Skip to comments.And the Award for Most Hypocritical Performance by a Member of Congress Goes To…
Posted on 06/09/2013 7:46:56 AM PDT by Kaslin
Using Agriculture Department data, researchers at the Environmental Working Group found that Representative Stephen Fincher, a Republican and a farmer from Frog Jump, Tenn., collected nearly $3.5 million in subsidies from 1999 to 2012. The data is part of the research groups online farm subsidy database, from which the group issues a report each year.
In 2012 alone, the data shows, Mr. Fincher received about $70,000 in direct payments, money that is given to farmers and farmland owners, even if they do not grow crops. It is unclear how much Mr. Fincher received in crop insurance subsidies because the names of people receiving the subsidies are not public. The group said most of the agriculture subsidies go to the largest, most profitable farm operations in the country. These farmers have received $265 billion in direct payments and farm insurance subsidies since 1995, federal records show.
During debate on the farm bill in the House Agriculture Committee last week, Mr. Fincher was one of the biggest proponents of $20 billion in cuts to food stamps in the legislation. At times he quoted passages from the Bible in defending the cuts.
We have to remember there is not a big printing press in Washington that continually prints money over and over, Mr. Fincher said during the debate. This is other peoples money that Washington is appropriating and spending.
Yes, Rep. Fincher and its other peoples money thats been going into your back pocket. As another recent quote from Fincher indicates, the congressman either doesnt recognize his hypocrisy or he doesnt care. (I cant decide which is worse.)
From the International Business Times:
But more than that, the role of citizens, of Christians, of humanity, is to take care of each other, Fincher said at a Memphis event last week. But not for Washington to steal money from those in the country and give it to others in the country. Our role is out of control.
Rep. Finchers inability or unwillingness to remove the plank in his own eye is yet another example of how Republicans are generally lousy at making the case for spending cuts. They mock President Obamas stimulus job creation claims, but turn around and argue that military spending cuts will kill jobs and hurt the economy. They complain about Solyndra and the White Houses crony capitalist schemes, but they work to secure the same handouts for companies back in the district. They rant against big government but continue to vote for it. Etc, etc. Both food stamps and farm subsidies should be cut, and preferably, eliminated. Unfortunately, there are too few members of Congress who are willing and able to make the case.
I do not know what Bible this man is reading. His speech is reminding me of our President — see how great I am.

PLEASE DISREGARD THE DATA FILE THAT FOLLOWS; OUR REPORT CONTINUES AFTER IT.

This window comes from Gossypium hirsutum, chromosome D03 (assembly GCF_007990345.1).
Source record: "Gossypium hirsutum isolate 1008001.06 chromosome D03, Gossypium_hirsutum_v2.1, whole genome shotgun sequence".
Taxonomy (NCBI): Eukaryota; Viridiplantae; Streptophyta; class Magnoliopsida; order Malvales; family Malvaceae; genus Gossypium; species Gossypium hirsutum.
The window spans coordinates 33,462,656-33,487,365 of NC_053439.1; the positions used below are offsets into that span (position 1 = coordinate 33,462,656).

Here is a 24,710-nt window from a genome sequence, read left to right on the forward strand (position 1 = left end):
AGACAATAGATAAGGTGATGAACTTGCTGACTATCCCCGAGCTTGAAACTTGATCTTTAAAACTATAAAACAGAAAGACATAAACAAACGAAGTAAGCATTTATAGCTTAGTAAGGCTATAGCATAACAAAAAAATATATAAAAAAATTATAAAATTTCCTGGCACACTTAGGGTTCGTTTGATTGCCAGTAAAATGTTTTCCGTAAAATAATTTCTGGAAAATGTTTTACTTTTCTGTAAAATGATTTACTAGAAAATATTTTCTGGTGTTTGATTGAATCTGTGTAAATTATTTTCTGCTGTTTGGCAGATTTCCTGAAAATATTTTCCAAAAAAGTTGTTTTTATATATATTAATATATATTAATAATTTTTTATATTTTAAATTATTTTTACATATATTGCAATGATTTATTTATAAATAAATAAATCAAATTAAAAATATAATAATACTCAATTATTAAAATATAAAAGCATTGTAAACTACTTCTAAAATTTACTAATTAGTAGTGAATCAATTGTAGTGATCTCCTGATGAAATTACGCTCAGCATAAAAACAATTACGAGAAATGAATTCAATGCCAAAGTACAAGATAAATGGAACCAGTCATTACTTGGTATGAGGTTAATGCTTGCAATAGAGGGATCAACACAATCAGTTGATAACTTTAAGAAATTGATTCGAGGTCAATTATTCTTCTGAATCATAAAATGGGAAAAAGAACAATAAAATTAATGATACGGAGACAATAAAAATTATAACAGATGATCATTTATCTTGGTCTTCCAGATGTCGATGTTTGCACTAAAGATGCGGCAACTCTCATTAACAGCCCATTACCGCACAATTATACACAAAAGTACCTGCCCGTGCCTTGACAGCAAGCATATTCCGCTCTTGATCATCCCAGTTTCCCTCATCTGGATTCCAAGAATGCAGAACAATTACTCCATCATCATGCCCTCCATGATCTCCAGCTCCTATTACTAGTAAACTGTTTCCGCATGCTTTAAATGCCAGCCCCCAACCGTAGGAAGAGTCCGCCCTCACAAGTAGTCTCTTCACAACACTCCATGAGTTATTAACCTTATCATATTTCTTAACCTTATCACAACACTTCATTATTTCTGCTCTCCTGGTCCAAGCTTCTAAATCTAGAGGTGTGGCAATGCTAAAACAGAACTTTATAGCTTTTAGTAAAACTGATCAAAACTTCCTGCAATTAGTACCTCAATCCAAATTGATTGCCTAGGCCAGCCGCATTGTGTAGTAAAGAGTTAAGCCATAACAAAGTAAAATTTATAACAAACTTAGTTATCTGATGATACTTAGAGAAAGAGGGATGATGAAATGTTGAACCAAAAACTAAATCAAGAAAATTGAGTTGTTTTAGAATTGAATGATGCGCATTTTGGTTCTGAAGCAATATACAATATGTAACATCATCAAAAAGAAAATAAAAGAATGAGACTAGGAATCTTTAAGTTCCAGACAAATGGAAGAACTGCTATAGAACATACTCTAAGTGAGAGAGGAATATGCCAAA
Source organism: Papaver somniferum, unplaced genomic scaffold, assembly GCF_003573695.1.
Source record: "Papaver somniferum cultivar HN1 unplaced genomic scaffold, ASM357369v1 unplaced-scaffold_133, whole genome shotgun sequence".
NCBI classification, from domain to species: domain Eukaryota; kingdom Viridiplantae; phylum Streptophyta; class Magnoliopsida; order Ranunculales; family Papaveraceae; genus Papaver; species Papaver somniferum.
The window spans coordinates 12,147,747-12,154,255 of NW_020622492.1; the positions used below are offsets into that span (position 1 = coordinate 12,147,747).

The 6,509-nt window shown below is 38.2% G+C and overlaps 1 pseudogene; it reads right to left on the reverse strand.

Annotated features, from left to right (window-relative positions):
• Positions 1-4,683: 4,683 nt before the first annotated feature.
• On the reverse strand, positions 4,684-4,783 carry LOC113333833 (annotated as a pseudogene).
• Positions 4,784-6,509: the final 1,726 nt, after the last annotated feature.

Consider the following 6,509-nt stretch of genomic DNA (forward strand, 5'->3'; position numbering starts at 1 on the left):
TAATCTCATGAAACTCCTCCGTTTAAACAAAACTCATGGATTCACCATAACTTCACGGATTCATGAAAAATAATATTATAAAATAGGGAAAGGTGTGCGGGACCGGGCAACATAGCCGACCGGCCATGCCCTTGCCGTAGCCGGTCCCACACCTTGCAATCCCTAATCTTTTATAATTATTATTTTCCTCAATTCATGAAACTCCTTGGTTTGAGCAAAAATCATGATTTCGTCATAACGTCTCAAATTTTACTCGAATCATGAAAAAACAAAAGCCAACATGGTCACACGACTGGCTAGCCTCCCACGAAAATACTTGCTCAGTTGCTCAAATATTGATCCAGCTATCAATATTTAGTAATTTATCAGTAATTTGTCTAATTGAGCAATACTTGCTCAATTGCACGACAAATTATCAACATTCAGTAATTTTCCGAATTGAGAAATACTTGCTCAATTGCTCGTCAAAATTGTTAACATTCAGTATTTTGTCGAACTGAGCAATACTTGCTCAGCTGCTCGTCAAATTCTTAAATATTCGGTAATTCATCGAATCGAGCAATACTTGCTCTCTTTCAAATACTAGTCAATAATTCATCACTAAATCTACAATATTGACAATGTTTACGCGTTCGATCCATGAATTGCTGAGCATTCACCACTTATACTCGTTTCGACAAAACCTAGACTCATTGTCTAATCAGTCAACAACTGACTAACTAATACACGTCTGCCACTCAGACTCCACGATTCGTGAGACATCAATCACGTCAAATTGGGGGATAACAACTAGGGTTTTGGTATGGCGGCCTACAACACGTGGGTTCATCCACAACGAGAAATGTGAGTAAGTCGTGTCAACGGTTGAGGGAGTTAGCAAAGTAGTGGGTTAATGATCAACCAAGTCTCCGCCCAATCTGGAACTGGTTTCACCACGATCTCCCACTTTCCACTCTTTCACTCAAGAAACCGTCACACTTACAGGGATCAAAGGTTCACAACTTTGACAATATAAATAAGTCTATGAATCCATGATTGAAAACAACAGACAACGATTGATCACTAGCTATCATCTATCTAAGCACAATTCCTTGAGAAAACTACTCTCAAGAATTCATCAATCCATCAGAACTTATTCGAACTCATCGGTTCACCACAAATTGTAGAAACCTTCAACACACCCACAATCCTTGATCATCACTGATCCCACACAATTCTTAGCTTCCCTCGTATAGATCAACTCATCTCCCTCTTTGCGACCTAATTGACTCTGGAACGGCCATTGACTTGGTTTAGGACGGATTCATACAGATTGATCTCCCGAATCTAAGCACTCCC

Perhaps there’d be greater hypocrisy here if he’d been a recipient of food stamps at level that would no longer be permitted under what he suggests, no?
I’d do away with agricultural subsidies if I could, but tax avoidance is not tax evasion.
And really, even if he had previously benefited from food stamps, to suggest he thereafter couldn’t favor cutting back on them else he’d be guilty of hypocrisy would, for example, stop almost any white who believed racism was still an issue to favor any steps against it—because they’d at least believe they have been a beneficiary thereof in the past.
I don’t know this congressman or whether he’s worthy of any defense, but I hate almost any Republican being accused of hypocrisy, whatever his position.
William T. Smith (January 25, 1916 March 30, 2010), better known as Bill "Cadillac" Smith, was a member of the New York State Senate from Steuben County, New York. A member of the Republican Party, he served in the state senate from 1963 to 1986. Upon his retirement, Randy Kuhl was elected as his replacement.
He earned the "Cadillac" nickname after buying a Cadillac using money he gained from farm subsidies, which were intended to prop up crop prices by paying farmers not to grow crops. Smith, a fourth-generation farmer, drove the Cadillac around the district as a campaign prop demonstrating the largesse of the federal government's entitlement programs, which led to his election to the state senate, defeating a Republican incumbent. Smith was noted for his staunch fiscal conservatism, pushed for cost estimates on state bills, and voted against the state enrolling in Medicaid (the only member of the entire New York legislature to do so) because he believed the cost would be much more than estimated. At one point he had reached the position of deputy majority leader.
From the standpoint of his unfailing support for water projects in his state, Barry Goldwater was a socialist.